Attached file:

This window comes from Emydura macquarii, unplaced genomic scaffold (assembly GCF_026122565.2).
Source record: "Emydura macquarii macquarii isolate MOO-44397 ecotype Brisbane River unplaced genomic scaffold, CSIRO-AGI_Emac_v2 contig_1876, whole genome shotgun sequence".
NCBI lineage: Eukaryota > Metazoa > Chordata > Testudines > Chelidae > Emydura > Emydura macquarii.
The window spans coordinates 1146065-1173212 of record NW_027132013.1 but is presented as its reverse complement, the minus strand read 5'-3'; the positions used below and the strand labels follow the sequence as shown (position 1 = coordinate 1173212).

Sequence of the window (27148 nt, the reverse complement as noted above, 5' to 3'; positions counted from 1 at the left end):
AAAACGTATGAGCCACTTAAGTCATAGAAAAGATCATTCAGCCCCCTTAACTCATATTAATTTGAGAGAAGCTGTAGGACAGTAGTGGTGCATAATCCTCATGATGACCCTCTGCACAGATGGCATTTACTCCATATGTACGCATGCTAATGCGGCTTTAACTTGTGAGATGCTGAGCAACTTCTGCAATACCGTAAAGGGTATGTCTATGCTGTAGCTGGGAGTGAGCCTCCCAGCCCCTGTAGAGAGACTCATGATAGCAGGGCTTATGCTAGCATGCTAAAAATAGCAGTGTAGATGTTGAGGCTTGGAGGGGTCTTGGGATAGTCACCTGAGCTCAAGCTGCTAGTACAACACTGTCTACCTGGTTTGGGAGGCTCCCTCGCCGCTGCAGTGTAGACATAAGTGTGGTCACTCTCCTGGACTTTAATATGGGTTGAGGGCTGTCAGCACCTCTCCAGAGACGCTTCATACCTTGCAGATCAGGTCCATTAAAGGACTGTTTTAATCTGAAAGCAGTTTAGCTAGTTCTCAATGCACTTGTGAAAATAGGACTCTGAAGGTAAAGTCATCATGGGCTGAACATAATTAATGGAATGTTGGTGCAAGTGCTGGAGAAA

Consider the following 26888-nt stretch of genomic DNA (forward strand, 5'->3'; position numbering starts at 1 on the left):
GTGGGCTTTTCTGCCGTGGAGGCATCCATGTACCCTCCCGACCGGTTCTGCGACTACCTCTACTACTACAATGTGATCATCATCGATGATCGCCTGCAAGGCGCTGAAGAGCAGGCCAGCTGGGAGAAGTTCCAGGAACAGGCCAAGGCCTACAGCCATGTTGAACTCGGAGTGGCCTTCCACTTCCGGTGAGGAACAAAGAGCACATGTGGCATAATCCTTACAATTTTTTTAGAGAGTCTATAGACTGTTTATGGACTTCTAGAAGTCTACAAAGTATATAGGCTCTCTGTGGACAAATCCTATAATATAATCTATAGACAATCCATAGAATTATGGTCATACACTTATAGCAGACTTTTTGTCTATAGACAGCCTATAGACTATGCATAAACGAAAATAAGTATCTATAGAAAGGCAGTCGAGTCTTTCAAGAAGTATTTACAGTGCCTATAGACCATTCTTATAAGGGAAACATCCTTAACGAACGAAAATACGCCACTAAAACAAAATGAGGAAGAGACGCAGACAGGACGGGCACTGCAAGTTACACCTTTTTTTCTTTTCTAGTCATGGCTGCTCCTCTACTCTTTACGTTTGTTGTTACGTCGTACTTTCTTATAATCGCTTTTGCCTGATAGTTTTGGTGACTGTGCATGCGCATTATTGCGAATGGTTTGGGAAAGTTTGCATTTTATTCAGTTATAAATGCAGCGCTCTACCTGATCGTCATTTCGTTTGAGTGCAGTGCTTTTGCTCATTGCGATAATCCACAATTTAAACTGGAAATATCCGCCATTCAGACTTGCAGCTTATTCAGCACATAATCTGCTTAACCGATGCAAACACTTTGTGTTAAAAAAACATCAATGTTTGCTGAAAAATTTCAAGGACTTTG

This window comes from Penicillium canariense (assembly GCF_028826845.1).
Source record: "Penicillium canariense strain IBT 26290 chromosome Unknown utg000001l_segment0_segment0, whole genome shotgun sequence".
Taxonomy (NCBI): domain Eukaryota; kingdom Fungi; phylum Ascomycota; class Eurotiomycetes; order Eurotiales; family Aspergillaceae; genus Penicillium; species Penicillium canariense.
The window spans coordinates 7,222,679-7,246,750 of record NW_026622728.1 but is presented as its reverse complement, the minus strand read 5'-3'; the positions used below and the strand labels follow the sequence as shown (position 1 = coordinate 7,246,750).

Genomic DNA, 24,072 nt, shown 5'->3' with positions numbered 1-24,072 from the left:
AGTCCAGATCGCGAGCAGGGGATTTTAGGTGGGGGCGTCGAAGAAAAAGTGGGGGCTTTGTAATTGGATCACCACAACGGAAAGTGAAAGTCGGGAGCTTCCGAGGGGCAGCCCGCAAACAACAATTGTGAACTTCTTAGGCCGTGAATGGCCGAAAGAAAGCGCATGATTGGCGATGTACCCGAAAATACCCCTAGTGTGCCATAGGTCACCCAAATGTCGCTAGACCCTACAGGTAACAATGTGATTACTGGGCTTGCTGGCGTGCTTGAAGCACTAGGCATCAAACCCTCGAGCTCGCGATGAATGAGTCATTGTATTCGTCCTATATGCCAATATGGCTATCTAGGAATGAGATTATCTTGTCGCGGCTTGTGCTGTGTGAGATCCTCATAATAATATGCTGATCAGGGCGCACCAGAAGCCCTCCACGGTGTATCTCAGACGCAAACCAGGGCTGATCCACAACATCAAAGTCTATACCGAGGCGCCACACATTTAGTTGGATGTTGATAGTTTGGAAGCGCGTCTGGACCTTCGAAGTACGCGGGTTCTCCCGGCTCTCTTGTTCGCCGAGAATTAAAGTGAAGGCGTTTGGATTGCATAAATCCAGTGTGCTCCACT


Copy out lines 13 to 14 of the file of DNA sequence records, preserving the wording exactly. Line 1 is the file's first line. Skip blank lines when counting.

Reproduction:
Genomic DNA, 24,072 nt, shown 5'->3' with positions numbered 1-24,072 from the left:
AGTCCAGATCGCGAGCAGGGGATTTTAGGTGGGGGCGTCGAAGAAAAAGTGGGGGCTTTGTAATTGGATCACCACAACGGAAAGTGAAAGTCGGGAGCTTCCGAGGGGCAGCCCGCAAACAACAATTGTGAACTTCTTAGGCCGTGAATGGCCGAAAGAAAGCGCATGATTGGCGATGTACCCGAAAATACCCCTAGTGTGCCATAGGTCACCCAAATGTCGCTAGACCCTACAGGTAACAATGTGATTACTGGGCTTGCTGGCGTGCTTGAAGCACTAGGCATCAAACCCTCGAGCTCGCGATGAATGAGTCATTGTATTCGTCCTATATGCCAATATGGCTATCTAGGAATGAGATTATCTTGTCGCGGCTTGTGCTGTGTGAGATCCTCATAATAATATGCTGATCAGGGCGCACCAGAAGCCCTCCACGGTGTATCTCAGACGCAAACCAGGGCTGATCCACAACATCAAAGTCTATACCGAGGCGCCACACATTTAGTTGGATGTTGATAGTTTGGAAGCGCGTCTGGACCTTCGAAGTACGCGGGTTCTCCCGGCTCTCTTGTTCGCCGAGAATTAAAGTGAAGGCGTTTGGATTGCATAAATCCAGTGTGCTCCACT